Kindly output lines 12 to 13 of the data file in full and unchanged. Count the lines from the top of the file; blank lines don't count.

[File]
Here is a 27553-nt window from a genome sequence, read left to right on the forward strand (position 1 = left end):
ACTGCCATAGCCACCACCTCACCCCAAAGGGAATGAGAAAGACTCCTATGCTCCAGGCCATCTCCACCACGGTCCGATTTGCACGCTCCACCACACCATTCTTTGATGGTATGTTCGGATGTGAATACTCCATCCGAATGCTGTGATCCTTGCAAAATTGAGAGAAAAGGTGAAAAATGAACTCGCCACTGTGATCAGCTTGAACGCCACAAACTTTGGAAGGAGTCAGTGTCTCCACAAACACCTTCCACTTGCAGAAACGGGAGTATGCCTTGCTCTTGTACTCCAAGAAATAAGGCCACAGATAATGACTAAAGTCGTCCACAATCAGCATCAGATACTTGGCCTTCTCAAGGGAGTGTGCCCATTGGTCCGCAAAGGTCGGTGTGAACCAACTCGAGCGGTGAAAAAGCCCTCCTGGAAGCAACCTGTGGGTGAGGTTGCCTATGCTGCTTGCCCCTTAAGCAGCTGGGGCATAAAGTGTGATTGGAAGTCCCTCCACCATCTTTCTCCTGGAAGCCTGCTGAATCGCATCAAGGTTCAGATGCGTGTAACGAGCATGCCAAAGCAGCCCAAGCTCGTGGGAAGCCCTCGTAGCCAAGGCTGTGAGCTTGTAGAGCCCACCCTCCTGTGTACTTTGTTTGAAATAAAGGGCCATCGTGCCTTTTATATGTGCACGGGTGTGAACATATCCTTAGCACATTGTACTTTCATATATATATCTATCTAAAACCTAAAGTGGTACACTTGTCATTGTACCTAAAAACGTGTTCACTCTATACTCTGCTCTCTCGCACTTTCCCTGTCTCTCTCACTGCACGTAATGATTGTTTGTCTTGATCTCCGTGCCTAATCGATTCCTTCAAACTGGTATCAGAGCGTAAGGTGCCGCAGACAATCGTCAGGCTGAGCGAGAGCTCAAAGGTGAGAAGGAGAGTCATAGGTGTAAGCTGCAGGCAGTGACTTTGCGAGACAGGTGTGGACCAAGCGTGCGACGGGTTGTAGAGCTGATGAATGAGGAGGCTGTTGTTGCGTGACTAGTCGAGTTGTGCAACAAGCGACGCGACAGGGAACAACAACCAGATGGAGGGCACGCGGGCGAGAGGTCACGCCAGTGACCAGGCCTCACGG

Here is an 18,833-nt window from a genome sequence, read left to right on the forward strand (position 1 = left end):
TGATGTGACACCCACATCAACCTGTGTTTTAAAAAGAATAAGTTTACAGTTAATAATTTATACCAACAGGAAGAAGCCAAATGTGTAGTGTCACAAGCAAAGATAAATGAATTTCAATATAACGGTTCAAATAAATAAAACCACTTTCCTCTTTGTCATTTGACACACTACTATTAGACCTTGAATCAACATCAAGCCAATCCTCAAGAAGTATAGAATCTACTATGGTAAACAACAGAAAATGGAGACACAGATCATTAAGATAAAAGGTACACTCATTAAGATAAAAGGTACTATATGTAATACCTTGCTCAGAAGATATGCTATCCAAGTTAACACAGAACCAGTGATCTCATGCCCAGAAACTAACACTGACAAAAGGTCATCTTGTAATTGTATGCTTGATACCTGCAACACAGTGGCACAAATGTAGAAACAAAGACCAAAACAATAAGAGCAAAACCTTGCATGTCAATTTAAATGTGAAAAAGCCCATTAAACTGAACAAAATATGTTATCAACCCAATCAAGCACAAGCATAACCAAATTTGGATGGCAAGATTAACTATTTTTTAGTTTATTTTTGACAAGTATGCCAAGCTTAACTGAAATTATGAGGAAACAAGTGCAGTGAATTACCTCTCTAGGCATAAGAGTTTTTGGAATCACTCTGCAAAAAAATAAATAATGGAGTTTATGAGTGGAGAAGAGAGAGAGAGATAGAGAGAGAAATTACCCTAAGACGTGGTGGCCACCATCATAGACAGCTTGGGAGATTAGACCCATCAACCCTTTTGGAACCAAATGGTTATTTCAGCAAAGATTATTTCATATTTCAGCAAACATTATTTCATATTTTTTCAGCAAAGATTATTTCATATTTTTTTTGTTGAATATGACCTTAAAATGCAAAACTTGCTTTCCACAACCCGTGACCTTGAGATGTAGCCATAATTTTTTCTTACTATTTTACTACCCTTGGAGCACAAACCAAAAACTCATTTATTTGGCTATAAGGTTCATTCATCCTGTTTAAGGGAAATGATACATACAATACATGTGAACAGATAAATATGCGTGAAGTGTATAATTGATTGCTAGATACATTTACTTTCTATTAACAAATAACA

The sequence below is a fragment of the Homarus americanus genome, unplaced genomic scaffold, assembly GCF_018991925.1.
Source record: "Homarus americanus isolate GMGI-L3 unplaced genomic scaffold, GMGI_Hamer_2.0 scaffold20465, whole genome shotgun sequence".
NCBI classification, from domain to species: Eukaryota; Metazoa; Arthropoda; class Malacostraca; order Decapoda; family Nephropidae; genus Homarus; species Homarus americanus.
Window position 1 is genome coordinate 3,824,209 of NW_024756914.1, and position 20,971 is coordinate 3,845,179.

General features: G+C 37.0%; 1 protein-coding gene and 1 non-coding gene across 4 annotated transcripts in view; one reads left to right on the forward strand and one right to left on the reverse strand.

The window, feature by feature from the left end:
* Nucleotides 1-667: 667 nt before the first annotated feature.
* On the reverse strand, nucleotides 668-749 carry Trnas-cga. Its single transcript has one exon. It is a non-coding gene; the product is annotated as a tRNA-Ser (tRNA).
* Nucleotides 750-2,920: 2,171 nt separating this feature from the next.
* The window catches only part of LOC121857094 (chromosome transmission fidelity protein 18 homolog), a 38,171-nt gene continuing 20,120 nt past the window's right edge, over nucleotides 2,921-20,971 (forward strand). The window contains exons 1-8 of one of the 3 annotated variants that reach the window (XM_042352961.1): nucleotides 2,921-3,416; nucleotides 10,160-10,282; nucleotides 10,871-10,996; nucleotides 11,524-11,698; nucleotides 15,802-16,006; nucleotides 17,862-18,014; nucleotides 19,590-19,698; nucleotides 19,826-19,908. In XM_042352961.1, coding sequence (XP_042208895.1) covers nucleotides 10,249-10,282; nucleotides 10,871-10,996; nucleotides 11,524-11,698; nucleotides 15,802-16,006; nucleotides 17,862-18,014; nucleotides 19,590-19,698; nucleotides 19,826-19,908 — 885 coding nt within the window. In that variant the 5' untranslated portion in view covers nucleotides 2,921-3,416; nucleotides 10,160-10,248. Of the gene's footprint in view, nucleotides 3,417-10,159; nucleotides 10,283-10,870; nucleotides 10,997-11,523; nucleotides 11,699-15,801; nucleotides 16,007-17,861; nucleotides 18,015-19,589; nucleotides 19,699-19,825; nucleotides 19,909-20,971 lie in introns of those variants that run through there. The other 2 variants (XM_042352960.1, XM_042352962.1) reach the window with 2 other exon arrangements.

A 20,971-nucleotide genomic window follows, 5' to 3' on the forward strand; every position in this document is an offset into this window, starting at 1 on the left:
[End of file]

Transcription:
* On the reverse strand, nucleotides 668-749 carry Trnas-cga. Its single transcript has one exon. It is a non-coding gene; the product is annotated as a tRNA-Ser (tRNA).
* Nucleotides 750-2,920: 2,171 nt separating this feature from the next.